“Do you think I qualified?” Gresser asks facetiously. “Depends on whether or not the check cleared,” he adds. His check did clear, and soon he was in New York at IMTA, surrounded by young hopefuls and their parents.

Gresser says most IMTA contestants won trophies but few earned any actual modeling or acting work. It was obvious to him that some contestants at IMTA didn’t have much promise, but they obviously had the money to get there. “Some parents would talk about the big contracts they signed. I’d see them again, and they’d say nothing ever came of it,” Gresser says.

All told, Gresser paid thousands of dollars to a Valley agency and IMTA. “I made absolutely no contacts whatsoever that have had any positive effect on my acting career,” he says.

Now Gresser works with Ford/Robert Black, a SAG agency that has never charged him a dollar beyond commission. He says they find him legitimate auditions about once a week.

Like Gresser, numerous Valley families have paid thousands to attend IMTA’s New York and Los Angeles conventions. IMTA claims the biggest modeling scouts and casting directors frequent their conventions, and IMTA points to big-name successes Ashton Kutcher and Katie Holmes as proof.

Taylor Dooley, star of “The Adventures of Sharkboy and Lavagirl,” found one of her early agents at a similar out-of-state convention, though one that cost substantially less than IMTA.

Debbie Dooley, Taylor’s mother, says she knows of at least two top agents who do frequent IMTA, and she knows of many others who don’t.

Dooley describes the paths that lead to success as many and varied. She would know. Taylor’s last film grossed $39 million. Dooley warns parents to research claims and contends that success doesn’t have to cost thousands of dollars up front.

When Jackie Teale worked as a casting assistant in L.A., she had never heard of IMTA in L.A.

If anyone in Arizona knows Hollywood acting, Jackie Teale, 32, says it’s her. As an associate casting director she worked on the casting for Friends, West Wing, Anger Management, 50 First Dates and a number of other network shows and blockbuster films.

Teale has worked with the likes of Adam Sandler, George Clooney and many other A-list celebrities.

Teale recently moved back to the Valley for health reasons and soon began hearing the stories of families who had shelled out thousands for modeling and acting opportunities. She says few Arizona agencies have the connections they claim to have.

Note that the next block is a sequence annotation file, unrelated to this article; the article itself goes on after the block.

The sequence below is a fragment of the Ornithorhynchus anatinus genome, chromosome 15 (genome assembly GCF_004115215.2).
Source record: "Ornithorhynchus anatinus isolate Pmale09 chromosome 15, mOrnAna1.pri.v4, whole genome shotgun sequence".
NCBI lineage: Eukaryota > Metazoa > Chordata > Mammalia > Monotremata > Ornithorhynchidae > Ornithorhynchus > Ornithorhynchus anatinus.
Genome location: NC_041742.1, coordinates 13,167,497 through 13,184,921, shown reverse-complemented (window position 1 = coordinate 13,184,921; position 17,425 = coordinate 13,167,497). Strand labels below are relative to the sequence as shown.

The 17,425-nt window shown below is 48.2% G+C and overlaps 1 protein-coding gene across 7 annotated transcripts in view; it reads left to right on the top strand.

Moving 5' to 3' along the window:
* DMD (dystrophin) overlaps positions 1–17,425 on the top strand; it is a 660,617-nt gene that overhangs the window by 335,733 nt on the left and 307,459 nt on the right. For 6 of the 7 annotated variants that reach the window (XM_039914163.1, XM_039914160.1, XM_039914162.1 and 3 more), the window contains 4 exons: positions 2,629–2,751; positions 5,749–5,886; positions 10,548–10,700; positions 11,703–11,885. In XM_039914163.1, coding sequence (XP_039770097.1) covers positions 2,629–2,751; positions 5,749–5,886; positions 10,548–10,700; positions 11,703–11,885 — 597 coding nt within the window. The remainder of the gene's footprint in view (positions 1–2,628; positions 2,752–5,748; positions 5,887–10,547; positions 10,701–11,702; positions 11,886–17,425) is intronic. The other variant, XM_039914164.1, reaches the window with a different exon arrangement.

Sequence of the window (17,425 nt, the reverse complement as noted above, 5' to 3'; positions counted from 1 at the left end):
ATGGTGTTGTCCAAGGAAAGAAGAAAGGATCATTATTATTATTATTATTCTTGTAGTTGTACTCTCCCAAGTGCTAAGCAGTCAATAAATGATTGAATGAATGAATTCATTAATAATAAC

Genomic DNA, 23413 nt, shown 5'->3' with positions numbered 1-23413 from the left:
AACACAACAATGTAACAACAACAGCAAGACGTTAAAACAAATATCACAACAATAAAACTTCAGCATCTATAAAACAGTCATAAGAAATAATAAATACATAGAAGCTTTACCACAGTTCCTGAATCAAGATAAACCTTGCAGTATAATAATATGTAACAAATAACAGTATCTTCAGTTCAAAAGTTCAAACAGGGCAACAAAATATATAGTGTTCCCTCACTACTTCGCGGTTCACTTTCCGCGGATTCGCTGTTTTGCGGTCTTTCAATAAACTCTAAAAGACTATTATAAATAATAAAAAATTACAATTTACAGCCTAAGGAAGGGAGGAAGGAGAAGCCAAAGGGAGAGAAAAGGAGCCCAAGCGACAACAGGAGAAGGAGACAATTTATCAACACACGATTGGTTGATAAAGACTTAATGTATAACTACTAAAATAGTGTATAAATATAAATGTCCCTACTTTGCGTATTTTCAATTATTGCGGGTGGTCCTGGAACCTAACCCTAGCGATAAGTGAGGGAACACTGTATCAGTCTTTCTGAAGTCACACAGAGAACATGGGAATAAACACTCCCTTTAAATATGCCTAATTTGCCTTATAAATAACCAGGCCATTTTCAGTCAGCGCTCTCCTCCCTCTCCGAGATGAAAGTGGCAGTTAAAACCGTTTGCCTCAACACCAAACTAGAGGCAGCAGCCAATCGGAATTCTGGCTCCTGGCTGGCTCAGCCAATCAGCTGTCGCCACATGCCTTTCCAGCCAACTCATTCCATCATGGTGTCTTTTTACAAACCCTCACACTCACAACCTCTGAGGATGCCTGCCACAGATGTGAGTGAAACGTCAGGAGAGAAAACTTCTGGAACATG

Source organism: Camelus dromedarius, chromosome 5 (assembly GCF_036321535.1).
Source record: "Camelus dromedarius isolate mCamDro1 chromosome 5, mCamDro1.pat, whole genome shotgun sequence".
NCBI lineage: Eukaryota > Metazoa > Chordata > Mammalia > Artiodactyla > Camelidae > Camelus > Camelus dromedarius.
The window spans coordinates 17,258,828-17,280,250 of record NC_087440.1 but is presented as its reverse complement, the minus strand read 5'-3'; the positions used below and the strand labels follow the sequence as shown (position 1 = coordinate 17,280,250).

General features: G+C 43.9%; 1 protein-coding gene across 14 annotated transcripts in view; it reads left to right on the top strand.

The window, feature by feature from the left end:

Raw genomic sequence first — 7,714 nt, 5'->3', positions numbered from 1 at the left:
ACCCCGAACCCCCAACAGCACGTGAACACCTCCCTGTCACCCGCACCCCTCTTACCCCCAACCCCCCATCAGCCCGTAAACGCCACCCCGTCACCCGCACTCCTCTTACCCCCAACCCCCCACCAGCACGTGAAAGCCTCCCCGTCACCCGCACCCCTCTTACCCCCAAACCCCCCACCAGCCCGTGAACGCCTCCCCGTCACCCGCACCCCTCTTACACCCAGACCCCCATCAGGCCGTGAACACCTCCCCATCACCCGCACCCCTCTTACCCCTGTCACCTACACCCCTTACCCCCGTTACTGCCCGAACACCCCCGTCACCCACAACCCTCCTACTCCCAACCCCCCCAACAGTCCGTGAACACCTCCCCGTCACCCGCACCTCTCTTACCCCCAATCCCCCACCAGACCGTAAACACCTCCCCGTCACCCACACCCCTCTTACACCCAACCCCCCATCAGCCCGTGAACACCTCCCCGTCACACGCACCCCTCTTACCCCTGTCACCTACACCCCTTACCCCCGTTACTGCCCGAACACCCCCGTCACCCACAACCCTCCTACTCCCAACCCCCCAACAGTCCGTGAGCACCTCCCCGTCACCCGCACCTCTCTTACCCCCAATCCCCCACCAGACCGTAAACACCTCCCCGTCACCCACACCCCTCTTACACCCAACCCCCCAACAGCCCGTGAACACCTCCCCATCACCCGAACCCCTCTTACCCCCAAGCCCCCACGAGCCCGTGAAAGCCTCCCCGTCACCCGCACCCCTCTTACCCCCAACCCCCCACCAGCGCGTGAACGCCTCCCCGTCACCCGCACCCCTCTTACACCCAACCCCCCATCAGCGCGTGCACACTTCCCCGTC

“I ran into people and realized a lot of people were getting taken advantage of,” Teale says, adding that even in Los Angeles the modeling and acting business is swarming with smoke-and-mirror agencies rarely possessing the connections or accomplishments they advertise.

“There are a lot of unprofessional, unethical people in this business. It is very important to do a lot of background work,” Teale says. “If something seems too good to be true, it is most definitely too good to be true. Out of any 100 in the business, there are probably 97 unfortunate, dishonest snakes out there.”

Teale says a legitimate agency generates its revenue from the commission fees of actors and models, not from photo packages or classes.

The Call Back

An hour after Nia’s audition, Angela Beatty follows Alexander’s instructions and calls Starbizz, “Don’t take it personally if your child isn’t selected,” still ringing in her ears. Alexander is soon on the line.

Beatty: “Is this Melette?”

Starbizz: “Yes.”

Beatty: “I’m calling back regarding Nia.”

Starbizz: “Okay, what’s the last name?”

Beatty: “Beatty.”

Starbizz: “Yeah,” Alexander pauses. “Oh my gosh. She is absolutely a doll.”

Beatty: “Oh?”

Starbizz: “She’s amazing. I’ve selected her for the catalogue, and I think we can keep her quite busy here locally with assignments, so what I’d like to do is, I would like to get together with you on Monday, if your schedule allows.”

In a later phone conversation, Alexander again says assignments pay between $600 and $1,200 each.

“I wouldn’t have selected her if I didn’t think she had potential,” Alexander says during the conversation.

“We’re going to be scheduling her photo shoot,” she tells Beatty. “Your financial commitment to get the photographs done, that will need to be taken care of on Monday, so I want to make sure you are aware of that.”

On the other side of the Valley, Nicole Stephens and Drake, now three, prepare for a trip to the grocery store. They still have the Starbizz catalogue, a stapled color-printed pamphlet packed with Starbizz models. Stephens still hasn’t seen $560 of the money she paid. They had been so sure he could make $1,000 a job. The two jobs he did get paid $50 and $75.

Asked to further clarify his company’s position, Starbizz owner Bruce Romberg says, “Nobody guarantees income. I don’t represent that you make money. My contract is clear.”